It’s a model that’s worked over the years and offers plenty of potential for the future. That said, Watsco’s heavy exposure to the U.S. residential market means it could face challenges in 2023. Around 90% of its sales go to the U.S., and 65% to 70% of its sales are in its residential segment, with 10% to 15% in new housing. While the new housing exposure is relatively small, a bump in house prices could lead to homeowners forgoing upgrading and replacing HVACR. Similarly, the company enjoyed a boom in sales from the stay-at-home measures encouraging spending on the home — comparisons that will be difficult to overcome in the near term.
But demand for replacement parts is relatively recession-resistant and will grow over the long term as the installed base of HVACR equipment will need servicing. In addition, a decline in the market over the near term could create attractive acquisition opportunities for Watsco. Meanwhile, investors can enjoy a 3.6% dividend yield — larger than the 10-year Treasury rate — while management executes its highly successful business strategy.
Charge up your passive income stream with NextEra Energy Partners
Scott Levine (NextEra Energy Partners): Whether they are young or old, every investor should have a portion of their portfolio carved out for conservative investments such as Treasury notes. But for those comfortable accepting more risk to potentially increase their passive income stream, shares of NextEra Energy Partners and their forward dividend yield of 4.3% deserve a look.
In addition to the dividend, there’s the potential to benefit from capital appreciation from this utility stock that has recently outperformed the market. Over the past five years, for example, the 107% total return of NextEra Energy Partners has nearly doubled the 54.5% total return of the S&P 500.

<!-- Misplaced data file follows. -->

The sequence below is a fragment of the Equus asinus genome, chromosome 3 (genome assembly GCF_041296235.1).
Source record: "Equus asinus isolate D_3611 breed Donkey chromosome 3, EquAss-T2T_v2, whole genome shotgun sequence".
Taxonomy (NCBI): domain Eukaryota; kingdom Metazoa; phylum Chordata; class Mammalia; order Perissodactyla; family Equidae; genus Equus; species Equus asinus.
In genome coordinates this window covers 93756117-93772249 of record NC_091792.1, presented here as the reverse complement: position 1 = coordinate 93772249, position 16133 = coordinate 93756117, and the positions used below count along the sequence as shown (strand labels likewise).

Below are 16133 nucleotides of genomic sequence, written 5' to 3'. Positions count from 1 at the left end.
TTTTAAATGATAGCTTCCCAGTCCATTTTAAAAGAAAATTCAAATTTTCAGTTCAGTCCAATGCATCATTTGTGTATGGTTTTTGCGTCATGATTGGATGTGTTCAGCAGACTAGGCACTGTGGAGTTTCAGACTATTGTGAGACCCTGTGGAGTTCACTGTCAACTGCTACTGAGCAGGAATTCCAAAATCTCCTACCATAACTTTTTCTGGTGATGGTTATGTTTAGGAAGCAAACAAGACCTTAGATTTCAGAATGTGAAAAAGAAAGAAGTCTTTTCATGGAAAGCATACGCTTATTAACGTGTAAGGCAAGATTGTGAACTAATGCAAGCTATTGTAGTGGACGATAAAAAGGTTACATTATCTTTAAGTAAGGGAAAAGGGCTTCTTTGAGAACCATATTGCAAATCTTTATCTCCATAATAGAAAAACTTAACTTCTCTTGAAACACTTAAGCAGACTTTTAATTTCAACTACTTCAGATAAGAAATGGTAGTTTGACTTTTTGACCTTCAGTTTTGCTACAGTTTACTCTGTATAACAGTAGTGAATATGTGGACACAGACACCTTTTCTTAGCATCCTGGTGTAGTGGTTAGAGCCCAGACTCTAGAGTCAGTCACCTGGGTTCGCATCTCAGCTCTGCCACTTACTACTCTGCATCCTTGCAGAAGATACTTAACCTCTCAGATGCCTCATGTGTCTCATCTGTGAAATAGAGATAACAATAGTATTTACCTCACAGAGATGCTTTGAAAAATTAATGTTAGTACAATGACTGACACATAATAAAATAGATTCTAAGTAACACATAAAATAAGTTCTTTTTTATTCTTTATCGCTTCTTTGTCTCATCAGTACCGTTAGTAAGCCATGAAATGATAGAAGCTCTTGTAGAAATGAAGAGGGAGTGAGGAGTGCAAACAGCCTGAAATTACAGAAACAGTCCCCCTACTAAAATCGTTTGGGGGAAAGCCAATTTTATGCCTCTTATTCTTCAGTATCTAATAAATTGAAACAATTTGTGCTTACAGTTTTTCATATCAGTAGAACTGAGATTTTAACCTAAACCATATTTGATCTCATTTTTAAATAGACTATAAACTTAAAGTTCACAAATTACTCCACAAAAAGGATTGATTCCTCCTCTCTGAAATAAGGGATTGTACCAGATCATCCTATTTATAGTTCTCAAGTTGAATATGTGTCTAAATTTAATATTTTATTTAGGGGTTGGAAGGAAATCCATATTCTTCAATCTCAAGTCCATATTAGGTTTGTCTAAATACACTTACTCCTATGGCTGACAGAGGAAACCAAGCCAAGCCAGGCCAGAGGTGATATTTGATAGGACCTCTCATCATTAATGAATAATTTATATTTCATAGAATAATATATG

While NextEra Energy has some natural gas assets in its portfolio, the company is largely dedicated to renewable energy. The company reported in November that it had about 63 gigawatts (GW) of clean energy assets — including wind, solar, nuclear, and battery storage — in its portfolio. And there’s more coming down the line; NextEra Energy Partners ended 2022 with a company record 19 GW of renewable and energy storage projects in its backlog.
A stock that offers a high-yielding dividend is great, but it means little if the company is unable to sustain the payout, a situation that doesn’t seem to apply to NextEra Energy Partners. According to its Q4 2022 earnings presentation, the company expects to grow adjusted earnings per share at a compound annual rate of 6% to 8% — from $2.90 in 2022 to between $3.63 and $4.00 in 2026. And investors should directly benefit from that earnings growth. On the fourth-quarter conference call, management said it recognizes “12% to 15% per year growth in per unit distributions as a reasonable range of expectations through at least 2026.”